Dirt Showdown Benchmarked
Dirtier than ever. With Dirt Showdown the race game expert Codemasters follows in the footsteps of the action-packed Flatout series. Traditional rallies are passé for now. The developer focuses on flashy demolition derbies. Find out if the track also pushes mobile graphics cards to their limits.
In the past, particular focus was placed on the rally aspect in the Dirt series. Thanks to the successful mixture of arcade and simulation not only action fans (Need for Speed, Burnout, etc.), but also fans of authenticity were fairly satisfied. Besides the car model and track design, especially the atmosphere and technology convinced.
The same is true for the latest version. The screenshots show that Dirt Showdown offers outstanding graphics. Few rivals can present such clear textures, authentic reflections and fine shadows. The coherent light impressed us most – depending on the time of day, the levels shine in a different light. Sometimes you would just simply like to dive into the screen. The bundle is finished off with fastidious details such as cheering spectators.
Beyond that, the developer earns praise for the stylish menus that again make a quite complex impression, but whose design fits perfectly to the "destruction" motto.
The hardware requirements have increased a bit compared with Dirt 3. The latest episode occasionally runs noticeably slower when using the same hardware and settings.
We use the limited demo version for our benchmarks that can be downloaded for free via the online platform Steam. Under "Showdown Tour" "Spy+ Pro" you will discover the 8-ball race that takes place in sunny San Francisco (8 ball refers to the layout).
We wait for booting and the intro video to finish and start recording with the tool Fraps when the user interface (position, health, etc.) appears. The benchmark is stopped on the finish line after exactly one round.
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The graphics options are found in a clearly arranged menu. In addition to resolution, anti-aliasing (Codemasters relies on MSAA) and the screen mode, you can also modify the refresh rate and aspect ratio. To prevent annoying time lapses, VSync should also be enabled (the benchmarks were performed without VSync because of the fps limit). The detail level can be set automatically, manually or via five presets.
Great: Dirt Showdown accepts all modifications directly in a running game. Therefore, unlike other games, there is no need to restart or stop the race when altering the settings. Here are our four test settings:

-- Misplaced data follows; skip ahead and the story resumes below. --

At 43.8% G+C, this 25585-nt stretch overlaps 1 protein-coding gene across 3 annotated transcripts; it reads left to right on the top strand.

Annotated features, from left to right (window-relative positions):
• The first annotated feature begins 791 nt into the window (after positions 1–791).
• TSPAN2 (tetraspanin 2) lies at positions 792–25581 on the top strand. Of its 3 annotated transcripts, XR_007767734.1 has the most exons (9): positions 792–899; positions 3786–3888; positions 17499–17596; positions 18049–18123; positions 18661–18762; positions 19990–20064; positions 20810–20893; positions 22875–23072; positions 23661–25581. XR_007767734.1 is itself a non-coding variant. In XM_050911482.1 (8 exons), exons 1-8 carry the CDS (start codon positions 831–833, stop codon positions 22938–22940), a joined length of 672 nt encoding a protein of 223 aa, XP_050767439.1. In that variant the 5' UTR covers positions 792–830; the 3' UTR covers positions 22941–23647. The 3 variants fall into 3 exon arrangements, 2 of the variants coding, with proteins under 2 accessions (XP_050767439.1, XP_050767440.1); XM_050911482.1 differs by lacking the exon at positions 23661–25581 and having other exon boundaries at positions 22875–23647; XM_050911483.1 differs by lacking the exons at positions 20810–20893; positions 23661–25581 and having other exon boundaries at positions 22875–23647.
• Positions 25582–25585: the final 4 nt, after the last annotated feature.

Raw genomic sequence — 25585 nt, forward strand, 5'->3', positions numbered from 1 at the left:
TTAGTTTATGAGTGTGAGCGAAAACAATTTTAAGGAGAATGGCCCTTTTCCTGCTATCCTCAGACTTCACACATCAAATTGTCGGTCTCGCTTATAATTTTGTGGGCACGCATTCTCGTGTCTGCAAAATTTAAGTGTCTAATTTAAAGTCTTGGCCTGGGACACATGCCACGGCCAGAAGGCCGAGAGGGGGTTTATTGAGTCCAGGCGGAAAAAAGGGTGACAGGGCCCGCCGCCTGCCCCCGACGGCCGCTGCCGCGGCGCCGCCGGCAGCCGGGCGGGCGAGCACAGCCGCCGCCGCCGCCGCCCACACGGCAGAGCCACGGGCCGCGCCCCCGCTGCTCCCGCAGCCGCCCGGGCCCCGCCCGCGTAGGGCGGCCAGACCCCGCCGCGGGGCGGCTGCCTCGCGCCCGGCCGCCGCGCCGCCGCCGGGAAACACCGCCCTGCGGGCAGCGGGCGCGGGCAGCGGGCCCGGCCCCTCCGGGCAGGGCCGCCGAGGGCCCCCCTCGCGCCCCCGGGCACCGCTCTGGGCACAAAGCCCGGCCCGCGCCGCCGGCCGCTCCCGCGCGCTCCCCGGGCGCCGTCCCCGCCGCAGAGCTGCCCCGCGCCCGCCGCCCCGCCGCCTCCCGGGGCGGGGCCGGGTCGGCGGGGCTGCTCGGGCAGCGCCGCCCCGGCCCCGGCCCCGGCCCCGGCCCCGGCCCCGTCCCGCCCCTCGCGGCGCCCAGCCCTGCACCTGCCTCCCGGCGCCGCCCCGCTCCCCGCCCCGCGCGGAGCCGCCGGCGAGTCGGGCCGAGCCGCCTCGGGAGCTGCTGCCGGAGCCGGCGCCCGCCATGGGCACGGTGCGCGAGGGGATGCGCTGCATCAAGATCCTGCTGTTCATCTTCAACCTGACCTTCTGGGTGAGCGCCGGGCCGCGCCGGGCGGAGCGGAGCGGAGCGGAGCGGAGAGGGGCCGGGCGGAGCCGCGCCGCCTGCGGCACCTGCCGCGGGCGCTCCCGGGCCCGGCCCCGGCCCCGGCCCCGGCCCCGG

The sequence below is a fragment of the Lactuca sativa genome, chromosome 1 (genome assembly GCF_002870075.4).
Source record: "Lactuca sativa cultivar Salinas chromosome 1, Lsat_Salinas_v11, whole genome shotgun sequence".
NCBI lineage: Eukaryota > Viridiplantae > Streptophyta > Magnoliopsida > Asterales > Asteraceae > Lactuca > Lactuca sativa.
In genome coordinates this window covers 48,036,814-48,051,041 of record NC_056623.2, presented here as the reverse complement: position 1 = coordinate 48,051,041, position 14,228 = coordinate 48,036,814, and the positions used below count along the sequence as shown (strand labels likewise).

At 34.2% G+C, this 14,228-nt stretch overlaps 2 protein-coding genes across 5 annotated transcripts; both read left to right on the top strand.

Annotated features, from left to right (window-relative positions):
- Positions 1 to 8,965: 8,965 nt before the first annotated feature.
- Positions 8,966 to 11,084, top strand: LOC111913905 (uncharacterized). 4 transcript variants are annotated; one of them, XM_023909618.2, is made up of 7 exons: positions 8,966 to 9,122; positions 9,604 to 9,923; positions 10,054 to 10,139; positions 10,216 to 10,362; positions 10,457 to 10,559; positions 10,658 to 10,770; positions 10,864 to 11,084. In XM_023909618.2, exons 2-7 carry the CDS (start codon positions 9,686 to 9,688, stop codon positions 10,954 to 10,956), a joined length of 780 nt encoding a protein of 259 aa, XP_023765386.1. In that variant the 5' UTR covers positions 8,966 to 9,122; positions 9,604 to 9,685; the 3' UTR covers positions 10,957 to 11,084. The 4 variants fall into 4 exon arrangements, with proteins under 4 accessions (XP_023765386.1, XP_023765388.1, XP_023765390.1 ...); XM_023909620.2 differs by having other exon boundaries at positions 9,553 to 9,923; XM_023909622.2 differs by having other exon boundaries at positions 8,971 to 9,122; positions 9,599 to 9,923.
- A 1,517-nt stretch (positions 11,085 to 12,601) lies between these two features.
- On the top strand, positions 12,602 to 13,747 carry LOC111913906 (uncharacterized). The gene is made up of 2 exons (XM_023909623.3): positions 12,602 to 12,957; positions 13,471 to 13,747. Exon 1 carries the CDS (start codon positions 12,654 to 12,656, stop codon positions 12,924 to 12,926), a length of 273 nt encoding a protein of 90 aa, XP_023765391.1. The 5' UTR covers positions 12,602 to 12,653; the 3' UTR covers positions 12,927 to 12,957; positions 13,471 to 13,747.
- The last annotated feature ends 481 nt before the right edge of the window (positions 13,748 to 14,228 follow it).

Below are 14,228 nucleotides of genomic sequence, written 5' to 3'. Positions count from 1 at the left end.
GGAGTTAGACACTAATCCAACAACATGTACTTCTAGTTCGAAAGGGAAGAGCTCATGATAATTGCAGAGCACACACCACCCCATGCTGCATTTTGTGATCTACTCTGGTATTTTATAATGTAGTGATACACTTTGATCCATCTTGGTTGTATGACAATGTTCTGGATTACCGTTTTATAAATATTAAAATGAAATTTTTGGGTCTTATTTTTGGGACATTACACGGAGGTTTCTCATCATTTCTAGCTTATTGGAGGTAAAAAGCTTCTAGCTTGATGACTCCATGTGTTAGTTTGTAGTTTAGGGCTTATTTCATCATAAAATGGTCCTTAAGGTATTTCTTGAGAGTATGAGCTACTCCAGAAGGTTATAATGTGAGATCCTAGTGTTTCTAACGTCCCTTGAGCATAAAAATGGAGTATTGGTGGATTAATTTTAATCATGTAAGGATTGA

As expected, the ultra and high presets do not differ much. With the exception of the coarser shadow (compare picture I and II), you cannot see any significant deviation even when looking closely. Texture quality, illumination and reflections are on a high standard.
Medium settings also look good. However, some objects at the sides (note the spectators in the third picture) do not cast a shadow. There are virtually no shadows or reflections in minimum graphics settings. The absence of spectators also has a negative impact on the atmosphere (picture IV).
If you want to enjoy Dirt Showdown in its full beauty, you will have to fall back on a notebook with a high-end graphics card. Ultra details, 1920x1080 pixels and four-time anti-aliasing, are only properly displayed on a top model, such as the Radeon HD 6990M or GeForce GTX 675M. At least an upper midrange member (e.g. GeForce GT 640M) should be installed in the notebook for high details and two-time anti-aliasing.
Typical multimedia graphics cards on the level of a GeForce GT 630M can only display the medium preset smoothly in higher resolutions. In the meantime, minimum settings are also properly processed by integrated GPUs, such as the HD Graphics 3000 (only applies for low resolutions).
If we rule out the ultra preset, the processor has a surprising amount of impact in Dirt Showdown. Our benchmark chart shows that notebooks with a weaker graphics card frequently overtake notebooks with a stronger GPU model – depending on the installed CPU.
Parts of the results originate from Schenker Notebooks (mysn.de):
- XMG P501 (Core i7-2630QM, GeForce GTX 560M, GTX 580M, Radeon HD 6970M & HD 6990M, 8 GB RAM)
- XMG A501 (Core i7-2630QM, HD Graphics 3000 & GeForce GT 555M, 8 GB RAM)
- Xesia M501 (Core i7-2630QM, GeForce GT 630M, 4 GB RAM)
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In following, a list of all performed benchmarks: